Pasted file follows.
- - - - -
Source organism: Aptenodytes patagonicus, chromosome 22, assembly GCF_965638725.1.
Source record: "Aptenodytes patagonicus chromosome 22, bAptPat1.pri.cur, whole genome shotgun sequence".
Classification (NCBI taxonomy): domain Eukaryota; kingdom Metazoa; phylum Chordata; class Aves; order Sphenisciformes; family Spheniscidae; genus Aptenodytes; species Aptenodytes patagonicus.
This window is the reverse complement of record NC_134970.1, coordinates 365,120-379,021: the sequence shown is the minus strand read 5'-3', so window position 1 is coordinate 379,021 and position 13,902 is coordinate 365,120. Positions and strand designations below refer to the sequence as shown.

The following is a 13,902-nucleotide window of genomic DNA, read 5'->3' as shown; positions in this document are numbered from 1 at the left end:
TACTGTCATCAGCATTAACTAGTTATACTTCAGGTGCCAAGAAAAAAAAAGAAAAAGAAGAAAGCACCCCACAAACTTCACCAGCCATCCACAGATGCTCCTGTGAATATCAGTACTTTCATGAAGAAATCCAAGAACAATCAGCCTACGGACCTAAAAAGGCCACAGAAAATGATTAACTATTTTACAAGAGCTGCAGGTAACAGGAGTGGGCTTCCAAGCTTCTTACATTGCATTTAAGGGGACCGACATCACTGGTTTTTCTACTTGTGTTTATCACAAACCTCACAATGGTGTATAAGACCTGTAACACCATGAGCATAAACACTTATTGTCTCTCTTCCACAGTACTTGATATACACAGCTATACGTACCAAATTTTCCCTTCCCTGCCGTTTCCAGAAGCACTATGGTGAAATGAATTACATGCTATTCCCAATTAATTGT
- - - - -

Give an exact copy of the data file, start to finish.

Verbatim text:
Source organism: Aptenodytes patagonicus, chromosome 22, assembly GCF_965638725.1.
Source record: "Aptenodytes patagonicus chromosome 22, bAptPat1.pri.cur, whole genome shotgun sequence".
Classification (NCBI taxonomy): domain Eukaryota; kingdom Metazoa; phylum Chordata; class Aves; order Sphenisciformes; family Spheniscidae; genus Aptenodytes; species Aptenodytes patagonicus.
This window is the reverse complement of record NC_134970.1, coordinates 365,120-379,021: the sequence shown is the minus strand read 5'-3', so window position 1 is coordinate 379,021 and position 13,902 is coordinate 365,120. Positions and strand designations below refer to the sequence as shown.

The following is a 13,902-nucleotide window of genomic DNA, read 5'->3' as shown; positions in this document are numbered from 1 at the left end:
TACTGTCATCAGCATTAACTAGTTATACTTCAGGTGCCAAGAAAAAAAAAGAAAAAGAAGAAAGCACCCCACAAACTTCACCAGCCATCCACAGATGCTCCTGTGAATATCAGTACTTTCATGAAGAAATCCAAGAACAATCAGCCTACGGACCTAAAAAGGCCACAGAAAATGATTAACTATTTTACAAGAGCTGCAGGTAACAGGAGTGGGCTTCCAAGCTTCTTACATTGCATTTAAGGGGACCGACATCACTGGTTTTTCTACTTGTGTTTATCACAAACCTCACAATGGTGTATAAGACCTGTAACACCATGAGCATAAACACTTATTGTCTCTCTTCCACAGTACTTGATATACACAGCTATACGTACCAAATTTTCCCTTCCCTGCCGTTTCCAGAAGCACTATGGTGAAATGAATTACATGCTATTCCCAATTAATTGT